“It’s not there!” The lavender heap staggered to her feet, touching her bleeding head gingerly as she pointed at me and screamed. “You see?! He is Death! Our world is gone! I cannot feel it anymore! The doors have closed!”
Several began wailing while others tried to teleport in vain. The vampires backed away, not in unison, but prepared for flight nonetheless. This was not their problem, and the loss of Faery had brought back some of their brains. A quick exit was looking like a smart option.
I glared at the woman. “Death’s comin’ for somebody, that’s for damn sure. Shut the fuck up or I’ll kill you myself.”
She twisted her mouth, no doubt for another volley of hateful trash, but she was cut short. The fairies, still in varying stages of panic at the sudden loss of their land, all cried out together as their spines propelled them forward, their chests Lighting up from within. Their Radias shimmered under their skins. Eric and I gasped at the sight. Each fairy watched in terror as their Lights moved slowly from their hearts, through their shoulders, down their biceps and into their wrists. The Lights settled briefly in their palms, then exploded outward in a simultaneous release of Light.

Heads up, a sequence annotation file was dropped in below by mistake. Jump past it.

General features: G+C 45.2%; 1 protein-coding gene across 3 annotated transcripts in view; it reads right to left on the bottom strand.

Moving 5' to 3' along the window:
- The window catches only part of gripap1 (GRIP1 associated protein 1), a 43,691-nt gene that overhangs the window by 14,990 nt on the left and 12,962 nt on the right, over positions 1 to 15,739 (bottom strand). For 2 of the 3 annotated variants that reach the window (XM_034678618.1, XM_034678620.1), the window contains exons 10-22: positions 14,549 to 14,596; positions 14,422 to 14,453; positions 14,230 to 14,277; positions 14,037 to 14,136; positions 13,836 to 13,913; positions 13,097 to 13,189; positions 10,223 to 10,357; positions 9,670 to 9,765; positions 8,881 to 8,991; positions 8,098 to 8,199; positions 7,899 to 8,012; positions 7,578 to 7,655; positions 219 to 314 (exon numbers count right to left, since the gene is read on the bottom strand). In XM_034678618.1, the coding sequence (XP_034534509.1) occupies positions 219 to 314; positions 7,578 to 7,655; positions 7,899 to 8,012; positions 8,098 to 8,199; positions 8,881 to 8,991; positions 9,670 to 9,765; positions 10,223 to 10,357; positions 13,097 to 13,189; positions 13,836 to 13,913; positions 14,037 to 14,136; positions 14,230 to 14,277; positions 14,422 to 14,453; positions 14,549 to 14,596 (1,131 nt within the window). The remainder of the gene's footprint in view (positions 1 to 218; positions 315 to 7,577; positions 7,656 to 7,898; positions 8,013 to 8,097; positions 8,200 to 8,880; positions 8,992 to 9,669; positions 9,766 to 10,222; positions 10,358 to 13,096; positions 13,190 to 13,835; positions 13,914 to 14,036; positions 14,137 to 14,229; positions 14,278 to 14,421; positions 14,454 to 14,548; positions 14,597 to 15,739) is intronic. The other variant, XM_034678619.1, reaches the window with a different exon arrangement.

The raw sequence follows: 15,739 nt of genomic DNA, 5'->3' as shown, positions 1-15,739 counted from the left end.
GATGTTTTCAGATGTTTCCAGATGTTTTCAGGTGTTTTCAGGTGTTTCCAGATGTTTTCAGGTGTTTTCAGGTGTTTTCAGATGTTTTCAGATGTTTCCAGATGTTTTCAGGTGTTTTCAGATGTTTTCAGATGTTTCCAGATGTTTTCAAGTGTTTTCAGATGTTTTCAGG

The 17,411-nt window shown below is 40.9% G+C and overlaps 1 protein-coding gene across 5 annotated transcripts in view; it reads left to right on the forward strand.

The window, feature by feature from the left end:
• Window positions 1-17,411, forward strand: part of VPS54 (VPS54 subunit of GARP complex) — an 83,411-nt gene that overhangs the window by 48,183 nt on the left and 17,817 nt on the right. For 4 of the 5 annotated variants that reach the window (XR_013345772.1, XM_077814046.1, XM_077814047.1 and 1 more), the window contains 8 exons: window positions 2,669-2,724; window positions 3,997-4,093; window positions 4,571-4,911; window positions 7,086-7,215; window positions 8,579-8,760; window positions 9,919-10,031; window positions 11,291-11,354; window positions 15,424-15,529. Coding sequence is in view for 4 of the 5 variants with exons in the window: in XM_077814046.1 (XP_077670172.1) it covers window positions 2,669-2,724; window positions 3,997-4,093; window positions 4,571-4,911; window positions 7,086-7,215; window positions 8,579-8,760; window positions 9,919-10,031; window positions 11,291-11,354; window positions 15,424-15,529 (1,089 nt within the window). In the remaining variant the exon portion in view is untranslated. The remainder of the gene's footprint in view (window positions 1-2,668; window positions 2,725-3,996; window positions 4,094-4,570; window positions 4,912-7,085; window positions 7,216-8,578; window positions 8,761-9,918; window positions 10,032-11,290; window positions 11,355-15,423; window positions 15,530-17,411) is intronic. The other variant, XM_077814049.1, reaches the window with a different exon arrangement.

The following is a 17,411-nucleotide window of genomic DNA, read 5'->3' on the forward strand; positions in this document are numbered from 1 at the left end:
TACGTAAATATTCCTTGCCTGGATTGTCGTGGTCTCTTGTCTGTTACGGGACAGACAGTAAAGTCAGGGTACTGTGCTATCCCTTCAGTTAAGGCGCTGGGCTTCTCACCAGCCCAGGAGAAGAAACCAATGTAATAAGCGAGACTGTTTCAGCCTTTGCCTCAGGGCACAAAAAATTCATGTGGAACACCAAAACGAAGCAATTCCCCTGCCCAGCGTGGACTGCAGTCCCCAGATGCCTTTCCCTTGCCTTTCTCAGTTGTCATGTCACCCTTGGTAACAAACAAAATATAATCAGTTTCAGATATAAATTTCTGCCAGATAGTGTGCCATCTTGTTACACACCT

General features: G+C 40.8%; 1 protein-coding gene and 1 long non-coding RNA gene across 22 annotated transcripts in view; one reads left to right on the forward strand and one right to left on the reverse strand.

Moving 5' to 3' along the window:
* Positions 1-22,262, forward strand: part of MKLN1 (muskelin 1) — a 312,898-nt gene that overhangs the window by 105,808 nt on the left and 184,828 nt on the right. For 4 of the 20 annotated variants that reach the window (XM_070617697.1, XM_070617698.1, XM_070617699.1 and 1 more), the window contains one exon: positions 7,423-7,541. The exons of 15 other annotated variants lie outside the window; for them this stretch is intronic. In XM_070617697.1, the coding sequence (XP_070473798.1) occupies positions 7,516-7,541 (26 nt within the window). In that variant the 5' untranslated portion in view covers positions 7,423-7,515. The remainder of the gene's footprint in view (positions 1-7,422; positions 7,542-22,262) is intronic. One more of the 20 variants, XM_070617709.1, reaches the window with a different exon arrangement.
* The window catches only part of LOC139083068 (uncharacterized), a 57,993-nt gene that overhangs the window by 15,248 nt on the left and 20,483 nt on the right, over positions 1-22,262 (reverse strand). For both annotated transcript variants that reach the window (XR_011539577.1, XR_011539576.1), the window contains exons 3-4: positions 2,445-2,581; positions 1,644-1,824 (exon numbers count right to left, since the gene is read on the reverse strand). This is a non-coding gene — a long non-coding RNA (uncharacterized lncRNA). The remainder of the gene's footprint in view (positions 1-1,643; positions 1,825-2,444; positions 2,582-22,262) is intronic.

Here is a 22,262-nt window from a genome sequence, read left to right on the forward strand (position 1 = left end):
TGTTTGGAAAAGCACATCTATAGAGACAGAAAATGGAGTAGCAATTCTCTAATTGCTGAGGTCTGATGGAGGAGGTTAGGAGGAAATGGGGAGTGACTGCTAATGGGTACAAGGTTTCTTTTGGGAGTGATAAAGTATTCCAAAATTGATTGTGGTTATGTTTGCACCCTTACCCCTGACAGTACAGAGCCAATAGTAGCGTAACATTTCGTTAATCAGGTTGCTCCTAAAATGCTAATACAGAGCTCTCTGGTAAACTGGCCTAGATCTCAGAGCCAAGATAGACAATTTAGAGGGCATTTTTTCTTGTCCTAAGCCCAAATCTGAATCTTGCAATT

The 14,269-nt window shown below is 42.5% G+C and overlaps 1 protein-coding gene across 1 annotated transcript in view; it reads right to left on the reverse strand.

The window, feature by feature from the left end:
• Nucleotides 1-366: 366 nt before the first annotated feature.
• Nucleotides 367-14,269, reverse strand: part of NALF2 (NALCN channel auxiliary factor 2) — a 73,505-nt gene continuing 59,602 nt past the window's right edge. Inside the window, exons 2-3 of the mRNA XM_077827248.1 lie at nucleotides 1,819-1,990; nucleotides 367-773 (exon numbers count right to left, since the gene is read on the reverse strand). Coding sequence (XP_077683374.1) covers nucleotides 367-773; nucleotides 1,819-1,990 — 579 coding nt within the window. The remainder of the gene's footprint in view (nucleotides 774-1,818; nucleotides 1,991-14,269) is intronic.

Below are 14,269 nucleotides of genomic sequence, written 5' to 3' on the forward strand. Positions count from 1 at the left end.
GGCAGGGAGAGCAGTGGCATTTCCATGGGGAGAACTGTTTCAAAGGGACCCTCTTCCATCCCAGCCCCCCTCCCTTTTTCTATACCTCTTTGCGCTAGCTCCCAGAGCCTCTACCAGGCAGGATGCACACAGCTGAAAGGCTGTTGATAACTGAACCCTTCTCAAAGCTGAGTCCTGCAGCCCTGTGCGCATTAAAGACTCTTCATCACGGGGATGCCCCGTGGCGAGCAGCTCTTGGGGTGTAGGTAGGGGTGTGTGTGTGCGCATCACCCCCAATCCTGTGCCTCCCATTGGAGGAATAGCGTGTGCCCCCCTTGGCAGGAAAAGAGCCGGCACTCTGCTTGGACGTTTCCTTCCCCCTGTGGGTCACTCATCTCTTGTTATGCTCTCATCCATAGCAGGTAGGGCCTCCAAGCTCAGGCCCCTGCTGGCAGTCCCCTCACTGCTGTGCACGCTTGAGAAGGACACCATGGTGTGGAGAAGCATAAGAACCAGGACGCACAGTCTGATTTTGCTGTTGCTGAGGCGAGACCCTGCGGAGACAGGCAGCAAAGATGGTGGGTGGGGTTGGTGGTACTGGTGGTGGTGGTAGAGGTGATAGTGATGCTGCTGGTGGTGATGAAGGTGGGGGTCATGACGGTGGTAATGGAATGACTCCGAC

The vampires howled and braced for an attack.
The Lights completely ignored them. Like missiles, each ball of energy tore off into the night in every direction, some hurtling wildly to and fro, some straight into the horizon, disappearing in a blink.
Only one Light stayed.
A fairy girl, just on the brink of looking like a woman, watched with saucer eyes as her greenish Light lingered while all others departed. It hesitated for a moment, then launched straight into the pack of vampires. They scattered. But the Light only wanted one.
Despite his retreat, a young, sandy-haired vampire male took the hit square in the back. He screamed as the blast absorbed into his clothes and knocked him into the dirt. The fairy girl looked lost as she watched her torpedo take down a man she’d never set eyes on before tonight.
I squeezed my eyes, not wanting to see his end. Strangely, Eric snorted in amusement.